Man testifies he did not kill his pregnant fiancee

Published 12:16 am Friday, October 9, 2009

A man involved in a deadly love triangle testified he had no emotional attachment to the woman accused of killing his pregnant fiancee in 2006.

Keyon Pittman, who now lives in a different state and has been married since 2007 to a woman from Detroit, testified for the prosecution in the capital murder trial of 28-year-old Carla Hughes.

Hughes is accused in the stabbing and shooting death of 27-year-old Avis Banks, who was five months’ pregnant. The baby also died in the attack outside the Ridgeland home shared by Banks and Pittman.

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Prosecutors say Hughes killed Banks because she wanted Pittman for herself. Hughes says she’s innocent.

Pittman, 34, told jurors Tuesday he did not kill Banks.

“I did not harm her (Avis) in any way whatsoever,” he said at one point.

He is still grieving over Banks and their unborn child.

Pittman and Hughes met while both were teachers at Chastain Middle School in Jackson.

He said Banks trusted him and never questioned him. All she did was go to work and come home, he said.

When asked by Madison Assistant District Attorney John Emfinger if he killed Banks, Pittman emphatically said “no.”

But when asked by Emfinger if he feels responsible for the deaths of Banks and his unborn child, he said “yes.”

“I made bad mistakes by sleeping around and flirting with other women,” Pittman said.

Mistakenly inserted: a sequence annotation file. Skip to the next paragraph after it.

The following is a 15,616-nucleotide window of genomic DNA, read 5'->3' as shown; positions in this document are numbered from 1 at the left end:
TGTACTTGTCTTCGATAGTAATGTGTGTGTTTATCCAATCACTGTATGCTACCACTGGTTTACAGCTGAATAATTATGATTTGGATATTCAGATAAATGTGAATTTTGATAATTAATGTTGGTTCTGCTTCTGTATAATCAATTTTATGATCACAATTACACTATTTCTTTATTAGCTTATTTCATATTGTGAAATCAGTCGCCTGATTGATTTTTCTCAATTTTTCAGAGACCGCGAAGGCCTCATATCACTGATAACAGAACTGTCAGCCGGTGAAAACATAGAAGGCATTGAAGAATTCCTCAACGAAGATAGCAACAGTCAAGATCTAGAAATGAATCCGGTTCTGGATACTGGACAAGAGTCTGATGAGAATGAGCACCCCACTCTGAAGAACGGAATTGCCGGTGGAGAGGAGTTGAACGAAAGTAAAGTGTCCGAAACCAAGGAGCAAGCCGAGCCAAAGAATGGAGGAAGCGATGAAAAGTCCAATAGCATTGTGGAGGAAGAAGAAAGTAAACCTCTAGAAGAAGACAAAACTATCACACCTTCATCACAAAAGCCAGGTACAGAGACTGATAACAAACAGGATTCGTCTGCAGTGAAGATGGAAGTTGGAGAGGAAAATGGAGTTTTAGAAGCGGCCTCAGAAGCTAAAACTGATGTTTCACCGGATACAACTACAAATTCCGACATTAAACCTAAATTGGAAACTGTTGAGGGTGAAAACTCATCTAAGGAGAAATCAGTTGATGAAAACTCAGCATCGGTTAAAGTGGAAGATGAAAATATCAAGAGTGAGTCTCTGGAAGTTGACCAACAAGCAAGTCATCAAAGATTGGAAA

Pittman said he was in a fast-paced, sexual relationship with Hughes, including having sex two or three times a week. He said Hughes had been to the home he and Banks shared when Banks wasn’t there.

“You lied to Avis every day,” Hughes’ defense attorney, Johnnie Walls, told Pittman on cross-examination.

He and Hughes also were exchanging text messages or communicating every day, Pittman said. But Pittman said there was no emotional attachment to Hughes.

“I didn’t say I was making love with her,” Pittman said. “I said I had sex with her.”

But under cross-examination, Pittman admitted he gave Hughes the impression that she was special to him.

Pittman said at one point Hughes told him she was pregnant and wanted him to leave Banks. But he said a doctor told Hughes a birth control device was causing her problems.

Pittman also said on the stand that he called Hughes and another woman the night he discovered Banks’ body. He said he was upset and needed consolation.

The main evidence against Hughes is the .38-caliber revolver used to shoot Banks. A relative gave Hughes the gun for protection about a week before Banks was killed.

Prosecutors say cell phone records indicate Hughes made calls within a quarter-mile area from Banks’ home the night she was killed.

Also, blood splatter was found on a pair of shoes taken from Hughes’ closet. The blood came from Banks, prosecutors said. But Walls told the court Pittman had borrowed those shoes from Hughes.